I am being vulnerable and transparent because I know that I have fellow sufferers who live this same existence.  Misery really doesn't love company, but knowing someone else has been where you are helps you to normalize what you are feeling. It helps you to feel not quite so alone.  It helps you to feel not quite so different.

My prayer for myself and for anyone who reads this is that we will continue to look for glimpses of hope and that somehow we will have a new and good sense of self - a new, but good, normal.  The one thing I can do is be here for those who hurt.  I may not be able to come to your side but I can pray for you and I will encourage you to the best of my ability.  We are not alone even when it feels that way.  

 "May the God of hope fill you with all joy and peace as you trust in Him, so that you may overflow with hope by the power of the Holy Spirit." Romans 15:13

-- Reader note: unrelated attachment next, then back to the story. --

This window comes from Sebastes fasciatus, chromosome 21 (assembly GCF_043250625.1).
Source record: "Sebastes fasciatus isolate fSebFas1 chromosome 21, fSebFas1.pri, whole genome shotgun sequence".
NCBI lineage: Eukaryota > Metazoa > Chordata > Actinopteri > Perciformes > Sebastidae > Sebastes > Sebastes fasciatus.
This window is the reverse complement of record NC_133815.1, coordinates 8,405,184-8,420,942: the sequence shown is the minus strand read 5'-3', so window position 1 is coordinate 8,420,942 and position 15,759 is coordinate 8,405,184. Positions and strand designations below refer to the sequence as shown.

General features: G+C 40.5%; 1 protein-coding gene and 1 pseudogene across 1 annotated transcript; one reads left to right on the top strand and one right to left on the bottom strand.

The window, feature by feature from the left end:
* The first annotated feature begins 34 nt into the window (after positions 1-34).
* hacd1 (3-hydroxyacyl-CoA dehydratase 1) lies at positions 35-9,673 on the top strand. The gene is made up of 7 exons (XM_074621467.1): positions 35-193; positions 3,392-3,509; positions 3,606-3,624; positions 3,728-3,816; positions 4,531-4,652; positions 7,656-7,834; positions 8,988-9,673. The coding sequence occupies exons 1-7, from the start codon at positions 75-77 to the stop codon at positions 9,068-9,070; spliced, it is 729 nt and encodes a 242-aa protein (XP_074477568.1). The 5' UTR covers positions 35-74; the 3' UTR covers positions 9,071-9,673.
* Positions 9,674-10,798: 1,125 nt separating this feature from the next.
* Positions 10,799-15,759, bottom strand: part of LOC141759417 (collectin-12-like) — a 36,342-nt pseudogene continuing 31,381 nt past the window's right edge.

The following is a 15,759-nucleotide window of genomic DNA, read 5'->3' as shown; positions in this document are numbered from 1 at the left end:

Please Hear What I am Not Saying
Charles C. Flinn

               Don't be fooled by me.
               Don't be fooled by the face I wear
               for I wear a mask, a thousand masks,
               masks that I'm afraid to take off,
               and none of them is me.

               Pretending is an art that's second nature with me,
               but don't be fooled,
               for God's sake don't be fooled.
               I give you the impression that I'm secure,
               that all is sunny and unruffled with me, within as well
                    as without,
               that confidence is my name and coolness my game,
               that the water's calm and I'm in command
               and that I need no one,